Q: Who is Bloody Mary? What’s her story?
A: Bloody Mary is an immigrant from somewhere in Asia. She’s on an island somewhere in the Pacific, working as a plantation owner. When the war arrives, Bloody Mary turns herself into a businesswoman, a salesperson who sells trinkets and wares like grass skirts, boar teeth and shrunken heads. She sells to soldiers and sailors who find these souvenirs of the South Pacific fascinating. One of the sailors, Luther Billis of the Seabees, is her immediate rival in the trinket business.
But she’s more complicated than just a crone trying to make money. She’s trying to make a better life for herself and her daughter Liat, who is perhaps between the ages of 12 and 17. She finds herself in a circumstance of war, and tries to make a better situation for herself.
Q: Bloody Mary does one of the most confronting things in the show, offering her daughter up to an American soldier. How do you face that, as a performer?
A: I think Bloody Mary is capable of a lot of nasty things, but I don’t think that’s because she’s a nasty person, necessarily. She’s fending for herself. She’s a woman who is a mother, who would do anything for her child. And I think that woman would do anything she possibly could for her daughter. I also think she had Liat when she was quite young, so Mary is a young woman, even though she looks old and haggard. She is trying to make a better life for her daughter. Mary thinks the best way to do that is to encourage an American soldier, Lieutenant Cable to fall in love with her daughter, and she gives Liat to Cable as a possible bride. She thinks Cable will make her his wife and they’ll live happily ever after. But things are more complicated than that, as she finds out.
Q: You have to wear a pretty alarming costume in South Pacific. What do you do to transform into Bloody Mary?
A: I have to make quite a transformation! I think the most difficult thing is putting all of this hair that I have into a wig cap. I use so many pins! I don’t wear any makeup, but I try to weather my face a little bit, so it would seem as though I was an individual who had spend a lot of time under the harsh Pacific sun. I’ve got three enamel paints that I use on my teeth. One is called nicotine, which blanks out the white of my teeth. Another is black, which gives Mary the look of rotted teeth. And then there’s the red, which is the lovely bit, indicating she chews a lot of Betel nut, which Pacific islanders like to chew. Thank God she doesn’t have to spit all the time – people who chew Betel nut tend to spit a lot! They left that out of my character (although I do try to sneak it in when I get the chance!)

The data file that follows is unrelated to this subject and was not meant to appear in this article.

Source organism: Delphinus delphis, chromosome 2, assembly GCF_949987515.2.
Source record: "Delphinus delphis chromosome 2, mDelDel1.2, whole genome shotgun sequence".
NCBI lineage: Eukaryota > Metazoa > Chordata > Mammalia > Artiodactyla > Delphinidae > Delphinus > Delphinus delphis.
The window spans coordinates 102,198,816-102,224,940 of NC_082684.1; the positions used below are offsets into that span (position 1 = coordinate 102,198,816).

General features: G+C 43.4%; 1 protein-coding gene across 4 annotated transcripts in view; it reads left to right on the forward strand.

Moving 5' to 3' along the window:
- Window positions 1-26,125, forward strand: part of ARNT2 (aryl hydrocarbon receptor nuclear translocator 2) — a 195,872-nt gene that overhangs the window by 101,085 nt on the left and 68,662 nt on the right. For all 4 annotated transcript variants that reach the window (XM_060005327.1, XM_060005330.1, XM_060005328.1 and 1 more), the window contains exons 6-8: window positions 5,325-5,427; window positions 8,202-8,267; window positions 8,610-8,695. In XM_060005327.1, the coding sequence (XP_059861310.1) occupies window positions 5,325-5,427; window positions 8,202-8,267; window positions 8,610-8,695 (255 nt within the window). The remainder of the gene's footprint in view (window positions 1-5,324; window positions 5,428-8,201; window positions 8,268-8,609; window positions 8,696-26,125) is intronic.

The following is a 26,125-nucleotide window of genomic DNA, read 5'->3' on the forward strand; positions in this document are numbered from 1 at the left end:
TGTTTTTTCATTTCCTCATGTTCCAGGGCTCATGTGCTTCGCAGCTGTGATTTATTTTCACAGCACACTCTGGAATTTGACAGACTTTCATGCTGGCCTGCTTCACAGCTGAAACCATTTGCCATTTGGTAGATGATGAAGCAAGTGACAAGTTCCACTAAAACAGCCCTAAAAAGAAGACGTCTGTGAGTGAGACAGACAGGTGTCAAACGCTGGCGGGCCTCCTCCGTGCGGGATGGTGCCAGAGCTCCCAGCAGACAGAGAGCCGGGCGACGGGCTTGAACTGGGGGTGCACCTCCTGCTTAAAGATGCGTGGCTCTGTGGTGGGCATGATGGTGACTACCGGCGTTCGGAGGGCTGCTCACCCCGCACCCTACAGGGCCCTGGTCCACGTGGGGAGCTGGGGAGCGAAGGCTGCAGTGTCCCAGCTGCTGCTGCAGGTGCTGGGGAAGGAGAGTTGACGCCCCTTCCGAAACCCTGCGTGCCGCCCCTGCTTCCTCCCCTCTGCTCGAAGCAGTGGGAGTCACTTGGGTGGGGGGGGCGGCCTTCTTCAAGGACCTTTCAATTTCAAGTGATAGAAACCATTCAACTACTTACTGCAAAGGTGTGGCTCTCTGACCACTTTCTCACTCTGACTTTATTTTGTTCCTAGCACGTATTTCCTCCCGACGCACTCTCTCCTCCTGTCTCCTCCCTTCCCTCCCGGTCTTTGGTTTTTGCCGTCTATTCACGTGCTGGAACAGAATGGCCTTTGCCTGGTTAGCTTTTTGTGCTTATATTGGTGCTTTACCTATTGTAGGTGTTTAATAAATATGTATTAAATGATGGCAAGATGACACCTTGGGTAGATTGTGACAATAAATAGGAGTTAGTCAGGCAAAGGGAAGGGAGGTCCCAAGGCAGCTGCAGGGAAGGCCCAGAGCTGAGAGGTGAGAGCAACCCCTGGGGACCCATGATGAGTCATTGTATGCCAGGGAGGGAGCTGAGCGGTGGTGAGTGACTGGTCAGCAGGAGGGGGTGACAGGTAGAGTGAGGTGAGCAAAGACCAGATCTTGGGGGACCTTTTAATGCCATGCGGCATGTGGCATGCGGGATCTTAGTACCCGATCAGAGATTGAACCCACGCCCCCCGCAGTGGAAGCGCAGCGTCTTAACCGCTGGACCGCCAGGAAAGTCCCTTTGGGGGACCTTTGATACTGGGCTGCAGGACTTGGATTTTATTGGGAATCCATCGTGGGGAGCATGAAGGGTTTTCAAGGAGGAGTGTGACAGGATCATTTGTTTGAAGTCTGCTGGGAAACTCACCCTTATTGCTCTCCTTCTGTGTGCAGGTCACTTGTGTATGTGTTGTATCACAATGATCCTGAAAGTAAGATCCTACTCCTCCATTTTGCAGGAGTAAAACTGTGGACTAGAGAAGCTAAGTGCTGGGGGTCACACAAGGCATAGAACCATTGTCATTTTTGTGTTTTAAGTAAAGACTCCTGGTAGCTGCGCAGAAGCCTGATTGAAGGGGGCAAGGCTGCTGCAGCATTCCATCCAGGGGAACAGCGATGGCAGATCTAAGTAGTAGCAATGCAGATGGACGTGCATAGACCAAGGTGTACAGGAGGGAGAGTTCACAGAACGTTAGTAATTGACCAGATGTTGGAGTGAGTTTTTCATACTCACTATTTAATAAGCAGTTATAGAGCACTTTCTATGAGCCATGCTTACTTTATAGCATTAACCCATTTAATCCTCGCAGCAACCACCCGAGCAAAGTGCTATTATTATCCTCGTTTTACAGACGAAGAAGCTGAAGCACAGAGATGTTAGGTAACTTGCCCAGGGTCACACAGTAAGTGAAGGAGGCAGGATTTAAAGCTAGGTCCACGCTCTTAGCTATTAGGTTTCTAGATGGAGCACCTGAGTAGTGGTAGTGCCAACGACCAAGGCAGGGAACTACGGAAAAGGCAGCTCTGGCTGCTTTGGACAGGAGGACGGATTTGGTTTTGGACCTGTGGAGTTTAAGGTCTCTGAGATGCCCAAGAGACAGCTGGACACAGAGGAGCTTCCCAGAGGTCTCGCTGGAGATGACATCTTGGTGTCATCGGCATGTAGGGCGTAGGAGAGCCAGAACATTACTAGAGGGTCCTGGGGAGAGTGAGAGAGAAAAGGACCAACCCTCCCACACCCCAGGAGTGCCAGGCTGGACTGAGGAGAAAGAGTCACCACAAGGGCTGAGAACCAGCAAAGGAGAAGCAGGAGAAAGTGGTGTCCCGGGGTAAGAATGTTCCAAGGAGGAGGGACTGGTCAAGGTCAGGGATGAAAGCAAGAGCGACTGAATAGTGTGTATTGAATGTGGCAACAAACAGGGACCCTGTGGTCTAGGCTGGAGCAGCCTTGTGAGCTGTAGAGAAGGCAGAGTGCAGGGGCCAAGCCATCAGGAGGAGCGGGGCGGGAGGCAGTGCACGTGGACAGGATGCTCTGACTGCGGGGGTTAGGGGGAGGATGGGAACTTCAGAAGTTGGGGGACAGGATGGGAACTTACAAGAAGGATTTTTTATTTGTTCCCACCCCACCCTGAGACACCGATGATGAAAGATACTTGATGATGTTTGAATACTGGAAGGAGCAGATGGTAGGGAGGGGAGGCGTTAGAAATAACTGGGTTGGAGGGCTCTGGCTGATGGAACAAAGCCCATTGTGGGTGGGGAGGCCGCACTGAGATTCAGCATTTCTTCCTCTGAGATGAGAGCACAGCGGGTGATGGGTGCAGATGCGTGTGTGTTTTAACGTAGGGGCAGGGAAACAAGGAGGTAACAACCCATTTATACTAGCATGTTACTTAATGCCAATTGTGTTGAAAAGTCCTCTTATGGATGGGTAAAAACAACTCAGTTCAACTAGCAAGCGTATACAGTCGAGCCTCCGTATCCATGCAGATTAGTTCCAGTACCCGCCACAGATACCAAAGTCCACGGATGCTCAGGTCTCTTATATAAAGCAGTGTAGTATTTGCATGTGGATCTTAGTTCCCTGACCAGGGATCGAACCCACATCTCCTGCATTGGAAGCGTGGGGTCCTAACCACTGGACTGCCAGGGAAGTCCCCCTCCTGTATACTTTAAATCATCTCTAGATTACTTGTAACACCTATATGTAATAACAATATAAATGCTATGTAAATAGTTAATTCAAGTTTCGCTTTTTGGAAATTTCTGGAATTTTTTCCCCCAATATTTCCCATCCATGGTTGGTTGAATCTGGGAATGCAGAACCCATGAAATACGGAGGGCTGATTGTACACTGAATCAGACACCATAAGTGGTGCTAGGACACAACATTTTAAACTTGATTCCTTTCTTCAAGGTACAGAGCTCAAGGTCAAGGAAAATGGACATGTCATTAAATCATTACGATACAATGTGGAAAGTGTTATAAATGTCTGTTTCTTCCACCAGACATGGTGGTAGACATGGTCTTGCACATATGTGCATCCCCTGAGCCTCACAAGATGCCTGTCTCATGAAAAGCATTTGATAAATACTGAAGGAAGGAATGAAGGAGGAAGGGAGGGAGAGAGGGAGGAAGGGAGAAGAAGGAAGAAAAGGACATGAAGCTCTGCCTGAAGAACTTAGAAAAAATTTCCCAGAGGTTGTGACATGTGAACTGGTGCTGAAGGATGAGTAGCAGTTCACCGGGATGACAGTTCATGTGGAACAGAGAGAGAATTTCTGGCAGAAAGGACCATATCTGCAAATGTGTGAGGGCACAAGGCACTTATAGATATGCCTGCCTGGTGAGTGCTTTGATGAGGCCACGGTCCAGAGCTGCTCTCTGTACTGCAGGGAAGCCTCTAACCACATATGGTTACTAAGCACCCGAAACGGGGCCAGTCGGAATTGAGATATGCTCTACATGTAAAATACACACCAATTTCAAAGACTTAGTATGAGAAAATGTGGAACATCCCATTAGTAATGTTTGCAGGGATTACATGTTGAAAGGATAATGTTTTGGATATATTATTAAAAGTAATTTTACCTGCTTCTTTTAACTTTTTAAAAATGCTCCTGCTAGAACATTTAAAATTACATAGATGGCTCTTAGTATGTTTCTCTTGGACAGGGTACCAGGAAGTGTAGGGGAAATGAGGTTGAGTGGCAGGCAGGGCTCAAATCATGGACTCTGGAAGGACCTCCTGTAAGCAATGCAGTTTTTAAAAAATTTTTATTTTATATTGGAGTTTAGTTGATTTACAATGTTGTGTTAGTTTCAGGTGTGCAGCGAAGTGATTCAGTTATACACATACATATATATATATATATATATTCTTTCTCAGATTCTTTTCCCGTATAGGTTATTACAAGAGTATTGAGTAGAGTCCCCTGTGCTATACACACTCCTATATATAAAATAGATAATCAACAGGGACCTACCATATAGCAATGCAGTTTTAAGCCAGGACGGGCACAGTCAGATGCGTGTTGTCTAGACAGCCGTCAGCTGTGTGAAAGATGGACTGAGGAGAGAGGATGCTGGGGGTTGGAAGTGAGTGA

Q: Last time you performed in South Pacific, replacing Kate Ceberano, you had a very short rehearsal period. How is it different this time around?
A: There’s always an element of nerves, even when you’re coming back to a character. I missed out on the first read last time, because it was such a hustle to get it together in two weeks. There’s nothing like it, that first read. When everyone gets to hear what everyone else sounds like for the first time and what their character is. It’s nice to go from reading the script inside your head to all of a sudden hearing characters in their individual voices. This time around, I was more comfortable with who Mary was. It was really nice to come back and find some newness in the character again and see what other things I could find in her. This time, I had more time to do that.
Q: The show has quite strong themes of racial prejudice that were shocking to audiences when it first premièred. Do you think they are still relevant to a modern audience?
A: Racial prejudice is one of those things like death. It’s a subject that will always be around, for as long as people are different – for as long as we see people differently. It’ll always be a part of our social commentary, because as generations evolve, we never quite get our heads around it. I think it’s really important that in reviving this musical, we get to talk about it again. In talking about how people are different, we actually get to discover how similar we all are. That’s why it’s survived – it’s relevant now, and it always will be.
Q: You’re a pop singer and a TV host and an actor – what do you like about performing in musicals?
Having the opportunity to go off and do musical projects is fantastic, because it informs every job that I do. I’m refreshed to go and tackle my next project. The last one I was heading into, I just found there was so much about Bloody Mary that I could embody on stage, singing pop tunes. You just grow. You just grow and grow and grow!